Contracting out health services to the private sector may be a short-term solution to the problem of human resources and infrastructure in the public sector, but in the long term, may paradoxically weaken the public sector, writes Lydia Cairncross, a health activist and surgeon working in the public health sector, in Spotlight.
When engaging in the discussion around the National Health Insurance (NHI), Dr Lydia Cairncross, a health activist and surgeon working in the public health sector writes in Spotlight that it is important to state, by way of introduction, a few key points:
“First, that South Africa has inherited deep social and economic inequalities and as a result is in the grips of four major and concurrent epidemics: infectious disease; maternal and child morbidity and mortality; trauma and violence, and a growing epidemic of non-communicable diseases such as hypertension, diabetes and cancer.
“Second, access to quality healthcare is only a part of the much-needed response to these epidemics. True health improvements in the country can only be achieved through addressing the social determinants of health such as housing, sanitation, access to clean water and adequate nutrition, and sustainable decent work. With the discussion on funding reforms to the health system, the fundamental issue of addressing these determinants of health is often neglected.
“And third, we have two parallel, divided and non-complementary health systems that are both in deep crisis. The crisis in the public sector is a matter of common public comment. Long clinic queues, unacceptably long waiting times for life-saving treatments, lack of human resources, infrastructure and effective systems are all real and ongoing problems. It is also important to note that the public system is itself unequal with an emphasis on curative care and urban centres at the expense of primary level care and rural health facilities.”
But, Cairncross writes, the crisis in the private sector, though often less visible, is similarly dire.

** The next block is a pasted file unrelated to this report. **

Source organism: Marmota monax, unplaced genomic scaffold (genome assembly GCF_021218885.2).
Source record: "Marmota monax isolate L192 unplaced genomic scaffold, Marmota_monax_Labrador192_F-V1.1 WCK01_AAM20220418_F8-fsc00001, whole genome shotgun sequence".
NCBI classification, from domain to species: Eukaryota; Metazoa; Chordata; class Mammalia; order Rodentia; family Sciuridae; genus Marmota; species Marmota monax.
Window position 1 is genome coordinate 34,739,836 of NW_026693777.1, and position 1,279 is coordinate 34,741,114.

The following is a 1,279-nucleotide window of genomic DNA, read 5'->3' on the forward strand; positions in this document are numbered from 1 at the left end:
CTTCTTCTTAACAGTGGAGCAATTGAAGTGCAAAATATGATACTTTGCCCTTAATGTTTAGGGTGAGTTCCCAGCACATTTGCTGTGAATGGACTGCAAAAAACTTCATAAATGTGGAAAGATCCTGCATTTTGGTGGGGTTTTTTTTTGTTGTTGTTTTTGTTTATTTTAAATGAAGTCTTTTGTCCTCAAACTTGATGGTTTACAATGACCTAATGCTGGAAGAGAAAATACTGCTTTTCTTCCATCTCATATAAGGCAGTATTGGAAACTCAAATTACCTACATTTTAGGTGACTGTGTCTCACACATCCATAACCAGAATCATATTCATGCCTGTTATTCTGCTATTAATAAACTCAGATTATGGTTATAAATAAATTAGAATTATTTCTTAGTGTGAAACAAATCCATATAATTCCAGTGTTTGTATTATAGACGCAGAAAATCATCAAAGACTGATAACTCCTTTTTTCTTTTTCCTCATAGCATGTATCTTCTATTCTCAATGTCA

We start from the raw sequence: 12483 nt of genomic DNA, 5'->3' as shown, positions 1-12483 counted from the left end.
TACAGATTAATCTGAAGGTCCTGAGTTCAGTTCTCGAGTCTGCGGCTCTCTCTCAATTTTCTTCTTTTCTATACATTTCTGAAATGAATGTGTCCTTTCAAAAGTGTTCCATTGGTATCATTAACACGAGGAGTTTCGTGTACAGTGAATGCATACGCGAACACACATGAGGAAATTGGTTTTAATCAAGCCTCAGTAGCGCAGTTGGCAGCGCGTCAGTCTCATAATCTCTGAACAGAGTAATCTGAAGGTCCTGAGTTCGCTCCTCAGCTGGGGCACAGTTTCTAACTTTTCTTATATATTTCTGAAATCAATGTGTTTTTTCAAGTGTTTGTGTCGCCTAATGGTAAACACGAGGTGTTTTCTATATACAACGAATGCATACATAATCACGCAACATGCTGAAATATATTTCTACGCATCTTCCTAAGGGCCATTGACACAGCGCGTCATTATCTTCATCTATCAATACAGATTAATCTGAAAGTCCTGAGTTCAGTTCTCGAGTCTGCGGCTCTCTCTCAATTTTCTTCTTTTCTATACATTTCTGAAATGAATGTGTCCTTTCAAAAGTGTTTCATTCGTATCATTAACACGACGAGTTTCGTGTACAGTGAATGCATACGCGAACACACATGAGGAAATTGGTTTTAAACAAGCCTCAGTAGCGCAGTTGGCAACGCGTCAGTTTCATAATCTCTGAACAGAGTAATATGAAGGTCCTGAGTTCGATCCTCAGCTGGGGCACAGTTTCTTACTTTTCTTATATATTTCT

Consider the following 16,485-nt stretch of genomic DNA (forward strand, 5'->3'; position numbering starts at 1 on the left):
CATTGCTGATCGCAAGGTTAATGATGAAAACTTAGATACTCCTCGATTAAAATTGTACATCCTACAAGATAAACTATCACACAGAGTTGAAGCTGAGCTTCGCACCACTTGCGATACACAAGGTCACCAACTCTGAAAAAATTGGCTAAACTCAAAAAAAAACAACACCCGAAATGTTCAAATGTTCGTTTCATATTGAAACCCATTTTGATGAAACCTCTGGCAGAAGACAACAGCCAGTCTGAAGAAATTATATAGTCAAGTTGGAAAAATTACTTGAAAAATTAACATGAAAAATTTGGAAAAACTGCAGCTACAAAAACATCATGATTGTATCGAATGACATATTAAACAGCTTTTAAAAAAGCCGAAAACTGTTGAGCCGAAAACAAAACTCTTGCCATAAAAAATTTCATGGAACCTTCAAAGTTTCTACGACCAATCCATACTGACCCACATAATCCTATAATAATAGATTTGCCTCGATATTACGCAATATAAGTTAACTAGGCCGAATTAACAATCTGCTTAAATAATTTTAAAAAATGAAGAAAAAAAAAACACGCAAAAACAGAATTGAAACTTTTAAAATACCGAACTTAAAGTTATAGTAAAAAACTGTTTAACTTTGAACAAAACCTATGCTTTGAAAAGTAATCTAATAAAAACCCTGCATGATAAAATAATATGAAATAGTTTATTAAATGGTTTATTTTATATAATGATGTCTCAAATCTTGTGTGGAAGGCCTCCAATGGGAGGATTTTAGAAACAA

She writes: “Of the many issues to discuss regarding this important piece of health legislation, I will focus on two areas:
“If the NHI is to be implemented by 2026, it is hard to imagine that all public facilities will have been upgraded and accredited in time to benefit from the new system. This is a serious concern as, in my view, only a publicly funded and publicly owned health system can sustainably and consistently deliver quality, equitable care to the entire population. While large tertiary public hospitals in urban centres may meet the necessary targets, surely a health reform that aims to promote equity and access must ensure that smaller, poorer, often rural facilities are also able to be providers within the new system.
“Secondly, while the argument can be made cogently for contracting individual private providers at the primary level of care, such as general practitioners, where their contracting may in time result in integration into the public system, there are significant problems which may occur with contracting in with private facilities. Contracting out health services to the private sector may be a short-term solution to the problem of human resources and infrastructure in the public sector, but in the long term, may paradoxically weaken the public sector by decapacitating facilities and possibly promoting a flow of human resources from public to private.
“To this end, the NHI, as a strategic purchaser, should be expressly pro-public sector and focus strategically on building capacity in under-resourced areas such as clinics and hospitals in poorer urban communities and in rural facilities.”Spotlight report